Keep Your Connections

Hello, fellow seniors and welcome to the most uncertain time for education in modern history. 


I can only imagine that at first, many of you saw self-quarantining as an extended spring break – a time where you get to rule the house when mom or dad wasn’t home, sleep as long as you’d like and binge the latest Netflix craze (Tiger King, anyone?). I’m speaking from experience; that’s exactly what I’m doing as a 26-year-old senior in college. Weeks ago, when this virus first became relevant to the USA, we didn’t take it as seriously as we should have. Now as a pandemic, it’s reshaping how humanity views each other, both as individuals and on a global scale.


Before this madness occurred, we as students took our education and our ‘normal’ routines for granted. We woke up, went to school, spent time with friends and participated in extracurricular activities without a second thought. We could count on our schedules being essentially the same week after week. Now that our ‘normal’ world has been flipped upside-down, we need to find a new normal. 


As a student of psychology and human development, I’ve learned that humans are programmed to thrive when connected to other people. Yes, we all need our own space occasionally, but it’s been proven time and time again that we do better – mentally and physically – when we’re around those that we care for. People make us better. Our teachers, coaches, librarians, guidance counselors, parents, and friends – they all make us better. Now more than ever, taking that extra step to check in with family and friends is what we need to do. 


If you’re looking for a new way to connect, my personal go-to is the virtual coffee date. I set a date and sign into whichever social media account my friend and I share. We sip coffee in our PJs and take time to catch up. Another fun activity is sending a Snapchat of my dog or a goofy face so I know that I made someone else smile during this uncertain time. It’s that simple!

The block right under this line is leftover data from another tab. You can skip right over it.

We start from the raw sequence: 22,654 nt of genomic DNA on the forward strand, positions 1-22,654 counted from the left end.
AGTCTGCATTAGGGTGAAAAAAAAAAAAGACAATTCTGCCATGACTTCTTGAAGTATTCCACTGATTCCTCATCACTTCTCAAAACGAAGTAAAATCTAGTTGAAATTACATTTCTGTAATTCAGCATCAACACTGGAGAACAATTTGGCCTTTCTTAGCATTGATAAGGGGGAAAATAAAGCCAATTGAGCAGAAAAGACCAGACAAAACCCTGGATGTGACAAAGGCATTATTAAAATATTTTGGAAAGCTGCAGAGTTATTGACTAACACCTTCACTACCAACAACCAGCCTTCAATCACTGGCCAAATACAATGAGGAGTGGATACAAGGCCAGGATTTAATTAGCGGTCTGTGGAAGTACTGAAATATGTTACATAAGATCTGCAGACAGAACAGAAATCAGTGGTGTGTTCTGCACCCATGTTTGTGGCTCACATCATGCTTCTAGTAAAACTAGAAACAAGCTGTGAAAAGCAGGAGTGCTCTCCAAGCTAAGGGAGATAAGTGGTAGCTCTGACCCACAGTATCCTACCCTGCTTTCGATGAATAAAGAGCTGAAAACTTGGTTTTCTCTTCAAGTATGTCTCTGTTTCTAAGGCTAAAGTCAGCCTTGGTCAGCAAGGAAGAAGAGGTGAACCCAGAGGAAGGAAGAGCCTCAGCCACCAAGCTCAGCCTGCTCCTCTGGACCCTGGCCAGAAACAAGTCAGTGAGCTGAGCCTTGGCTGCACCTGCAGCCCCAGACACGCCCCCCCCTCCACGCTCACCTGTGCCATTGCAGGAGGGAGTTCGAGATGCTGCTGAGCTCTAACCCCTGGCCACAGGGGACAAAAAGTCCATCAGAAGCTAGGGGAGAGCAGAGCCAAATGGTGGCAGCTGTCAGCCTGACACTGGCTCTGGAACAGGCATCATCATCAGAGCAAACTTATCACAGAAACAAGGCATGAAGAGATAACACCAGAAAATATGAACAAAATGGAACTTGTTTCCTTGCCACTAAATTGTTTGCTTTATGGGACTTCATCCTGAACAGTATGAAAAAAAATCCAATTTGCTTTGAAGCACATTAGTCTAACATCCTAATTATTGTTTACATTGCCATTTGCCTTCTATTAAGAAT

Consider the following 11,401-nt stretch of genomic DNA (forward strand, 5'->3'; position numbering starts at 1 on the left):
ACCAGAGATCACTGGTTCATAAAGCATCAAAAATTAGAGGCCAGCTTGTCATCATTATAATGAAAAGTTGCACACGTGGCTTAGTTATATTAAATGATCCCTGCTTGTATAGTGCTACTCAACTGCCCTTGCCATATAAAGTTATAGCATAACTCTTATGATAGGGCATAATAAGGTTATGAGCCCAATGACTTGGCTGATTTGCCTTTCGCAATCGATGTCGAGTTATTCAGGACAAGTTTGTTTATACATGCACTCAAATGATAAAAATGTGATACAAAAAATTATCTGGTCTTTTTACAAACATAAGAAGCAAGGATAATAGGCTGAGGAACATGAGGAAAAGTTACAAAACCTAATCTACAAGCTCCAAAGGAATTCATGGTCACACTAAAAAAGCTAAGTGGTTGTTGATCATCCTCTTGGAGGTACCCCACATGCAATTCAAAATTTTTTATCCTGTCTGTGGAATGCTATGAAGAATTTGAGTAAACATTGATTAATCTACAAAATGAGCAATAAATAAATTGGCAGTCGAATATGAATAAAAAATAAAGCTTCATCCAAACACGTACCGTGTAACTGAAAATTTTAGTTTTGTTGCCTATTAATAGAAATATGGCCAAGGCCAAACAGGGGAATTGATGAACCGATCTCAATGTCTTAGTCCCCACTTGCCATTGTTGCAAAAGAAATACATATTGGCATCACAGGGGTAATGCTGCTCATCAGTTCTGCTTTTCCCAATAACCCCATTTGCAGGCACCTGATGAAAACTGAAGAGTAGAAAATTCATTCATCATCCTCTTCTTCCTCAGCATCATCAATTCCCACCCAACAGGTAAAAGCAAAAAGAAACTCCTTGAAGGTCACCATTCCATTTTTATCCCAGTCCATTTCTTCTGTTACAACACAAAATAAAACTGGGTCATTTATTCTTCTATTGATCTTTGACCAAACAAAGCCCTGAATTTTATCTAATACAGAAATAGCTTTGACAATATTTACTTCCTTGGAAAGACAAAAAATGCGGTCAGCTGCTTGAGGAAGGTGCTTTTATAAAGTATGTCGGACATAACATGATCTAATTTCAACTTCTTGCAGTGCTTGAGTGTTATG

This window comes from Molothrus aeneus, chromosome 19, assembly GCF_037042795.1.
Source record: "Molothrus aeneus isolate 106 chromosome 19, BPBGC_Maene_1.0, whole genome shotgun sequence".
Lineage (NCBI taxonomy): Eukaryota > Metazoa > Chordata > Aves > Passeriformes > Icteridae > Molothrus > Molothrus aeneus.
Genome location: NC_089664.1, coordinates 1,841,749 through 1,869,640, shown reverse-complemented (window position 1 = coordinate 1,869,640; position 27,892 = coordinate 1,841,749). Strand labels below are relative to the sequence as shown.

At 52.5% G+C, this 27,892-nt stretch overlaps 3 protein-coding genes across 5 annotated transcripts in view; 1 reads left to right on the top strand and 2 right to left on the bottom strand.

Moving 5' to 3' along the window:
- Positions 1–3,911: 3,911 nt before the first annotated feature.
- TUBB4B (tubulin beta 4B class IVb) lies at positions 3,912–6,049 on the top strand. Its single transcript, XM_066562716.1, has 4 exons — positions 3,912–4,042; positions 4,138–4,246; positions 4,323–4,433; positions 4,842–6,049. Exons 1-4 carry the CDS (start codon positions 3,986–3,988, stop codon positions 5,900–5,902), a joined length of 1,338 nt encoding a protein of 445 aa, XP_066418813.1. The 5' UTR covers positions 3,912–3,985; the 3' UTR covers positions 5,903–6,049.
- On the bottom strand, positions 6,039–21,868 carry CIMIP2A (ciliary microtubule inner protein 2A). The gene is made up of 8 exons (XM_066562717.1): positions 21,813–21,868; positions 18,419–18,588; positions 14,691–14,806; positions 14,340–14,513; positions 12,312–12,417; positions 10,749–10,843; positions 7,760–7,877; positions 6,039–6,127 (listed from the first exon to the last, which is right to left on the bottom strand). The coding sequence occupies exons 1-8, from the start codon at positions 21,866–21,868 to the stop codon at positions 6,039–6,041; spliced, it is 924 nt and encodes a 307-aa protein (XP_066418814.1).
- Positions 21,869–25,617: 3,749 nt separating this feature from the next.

Just remember, we have to support each other. I know that graduation, college, and classes are all scary subjects right now, but take some time to step back and connect. We will finish our classes and get good grades; our resilient educators will make sure of that. But reaching out and staying connected is what we, as students and humans in general, need to make sure we’re striving for. The rest will fall into place.

Mara Sylvester is a senior at the Green Bay campus. As a psychology and human development student, Mara is interested in human connection. She enjoys learning and had formerly taken on a role as an Admissions intern to better understand the connection between admissions counselors’ efforts and students’ college decisions.